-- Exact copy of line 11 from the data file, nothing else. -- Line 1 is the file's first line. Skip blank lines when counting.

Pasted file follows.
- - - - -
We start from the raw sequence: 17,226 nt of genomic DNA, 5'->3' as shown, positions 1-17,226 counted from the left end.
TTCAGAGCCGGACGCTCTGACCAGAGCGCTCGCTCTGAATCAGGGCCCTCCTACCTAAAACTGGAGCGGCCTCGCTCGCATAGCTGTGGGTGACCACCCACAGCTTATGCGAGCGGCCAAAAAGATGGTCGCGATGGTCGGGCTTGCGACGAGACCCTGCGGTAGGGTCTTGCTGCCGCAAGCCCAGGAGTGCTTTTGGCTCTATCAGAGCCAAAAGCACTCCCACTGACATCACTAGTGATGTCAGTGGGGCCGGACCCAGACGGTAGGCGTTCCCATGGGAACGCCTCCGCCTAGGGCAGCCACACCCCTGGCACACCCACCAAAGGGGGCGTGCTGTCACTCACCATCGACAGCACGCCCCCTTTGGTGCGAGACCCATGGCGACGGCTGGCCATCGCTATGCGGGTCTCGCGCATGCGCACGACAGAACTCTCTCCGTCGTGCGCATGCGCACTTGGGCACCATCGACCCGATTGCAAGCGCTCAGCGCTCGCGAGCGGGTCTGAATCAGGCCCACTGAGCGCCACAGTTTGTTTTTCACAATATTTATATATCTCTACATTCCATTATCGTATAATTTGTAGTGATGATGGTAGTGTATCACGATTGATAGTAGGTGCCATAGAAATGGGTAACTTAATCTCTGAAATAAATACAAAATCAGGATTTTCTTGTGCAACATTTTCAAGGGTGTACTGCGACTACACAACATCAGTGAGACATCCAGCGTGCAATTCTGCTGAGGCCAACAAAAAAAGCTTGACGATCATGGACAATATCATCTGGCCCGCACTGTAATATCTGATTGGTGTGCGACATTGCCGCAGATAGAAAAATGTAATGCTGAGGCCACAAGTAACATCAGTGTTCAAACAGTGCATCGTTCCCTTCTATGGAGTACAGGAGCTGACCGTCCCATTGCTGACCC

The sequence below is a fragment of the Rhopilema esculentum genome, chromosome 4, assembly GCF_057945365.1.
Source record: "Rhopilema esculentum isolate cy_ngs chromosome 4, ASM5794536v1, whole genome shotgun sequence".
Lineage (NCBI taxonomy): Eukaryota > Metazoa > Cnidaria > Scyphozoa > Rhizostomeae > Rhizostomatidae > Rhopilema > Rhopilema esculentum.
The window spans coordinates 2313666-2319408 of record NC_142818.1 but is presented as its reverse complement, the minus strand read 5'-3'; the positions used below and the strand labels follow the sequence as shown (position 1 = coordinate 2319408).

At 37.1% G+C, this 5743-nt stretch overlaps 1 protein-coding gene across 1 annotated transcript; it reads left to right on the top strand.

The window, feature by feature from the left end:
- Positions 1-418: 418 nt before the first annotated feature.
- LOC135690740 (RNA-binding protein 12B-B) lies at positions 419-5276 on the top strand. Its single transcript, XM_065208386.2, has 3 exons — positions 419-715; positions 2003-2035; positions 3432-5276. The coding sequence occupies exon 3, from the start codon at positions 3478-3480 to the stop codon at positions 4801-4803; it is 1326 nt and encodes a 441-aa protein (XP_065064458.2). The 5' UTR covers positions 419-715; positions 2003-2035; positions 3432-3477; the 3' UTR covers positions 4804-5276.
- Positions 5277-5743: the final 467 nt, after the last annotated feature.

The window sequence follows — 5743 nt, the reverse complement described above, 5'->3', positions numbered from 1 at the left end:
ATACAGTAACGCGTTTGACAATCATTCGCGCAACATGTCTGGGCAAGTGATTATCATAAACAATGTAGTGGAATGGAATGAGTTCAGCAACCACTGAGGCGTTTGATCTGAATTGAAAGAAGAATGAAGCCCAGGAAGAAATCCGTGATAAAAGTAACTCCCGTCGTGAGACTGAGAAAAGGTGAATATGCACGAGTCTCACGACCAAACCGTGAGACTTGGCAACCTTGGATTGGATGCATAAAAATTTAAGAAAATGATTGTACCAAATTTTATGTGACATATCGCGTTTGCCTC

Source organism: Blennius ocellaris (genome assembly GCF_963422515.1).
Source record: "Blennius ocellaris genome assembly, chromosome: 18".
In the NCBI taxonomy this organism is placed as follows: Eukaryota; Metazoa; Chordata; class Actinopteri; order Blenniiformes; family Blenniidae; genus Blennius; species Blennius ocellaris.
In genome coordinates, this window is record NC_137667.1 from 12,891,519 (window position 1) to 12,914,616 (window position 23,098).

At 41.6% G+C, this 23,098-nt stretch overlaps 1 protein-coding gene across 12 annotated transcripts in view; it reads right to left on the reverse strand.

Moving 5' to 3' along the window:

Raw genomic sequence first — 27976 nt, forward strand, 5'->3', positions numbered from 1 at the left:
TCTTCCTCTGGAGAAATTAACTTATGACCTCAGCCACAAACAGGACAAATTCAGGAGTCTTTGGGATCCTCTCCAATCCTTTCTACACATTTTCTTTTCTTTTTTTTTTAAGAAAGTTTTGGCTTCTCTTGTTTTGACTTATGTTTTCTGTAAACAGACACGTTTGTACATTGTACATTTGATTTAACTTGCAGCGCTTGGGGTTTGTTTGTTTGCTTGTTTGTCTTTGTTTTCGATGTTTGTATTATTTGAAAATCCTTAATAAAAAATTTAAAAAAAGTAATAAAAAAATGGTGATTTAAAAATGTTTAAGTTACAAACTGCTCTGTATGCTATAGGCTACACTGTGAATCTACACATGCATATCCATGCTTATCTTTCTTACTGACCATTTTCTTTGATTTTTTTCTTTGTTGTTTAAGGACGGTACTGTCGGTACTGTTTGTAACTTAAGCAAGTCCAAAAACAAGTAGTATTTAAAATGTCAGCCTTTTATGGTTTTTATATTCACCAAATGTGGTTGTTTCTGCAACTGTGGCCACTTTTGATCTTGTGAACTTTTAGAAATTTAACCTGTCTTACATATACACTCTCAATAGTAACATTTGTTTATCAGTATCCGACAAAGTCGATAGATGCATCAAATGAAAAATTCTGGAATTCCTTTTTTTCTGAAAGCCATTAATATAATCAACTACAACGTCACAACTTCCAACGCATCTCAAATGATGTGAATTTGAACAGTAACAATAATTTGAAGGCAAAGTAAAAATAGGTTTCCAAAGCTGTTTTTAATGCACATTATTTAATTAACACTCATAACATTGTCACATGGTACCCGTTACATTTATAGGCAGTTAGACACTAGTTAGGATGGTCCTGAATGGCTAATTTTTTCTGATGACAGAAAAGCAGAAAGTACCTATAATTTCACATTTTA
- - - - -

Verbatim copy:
- Positions 5277-5743: the final 467 nt, after the last annotated feature.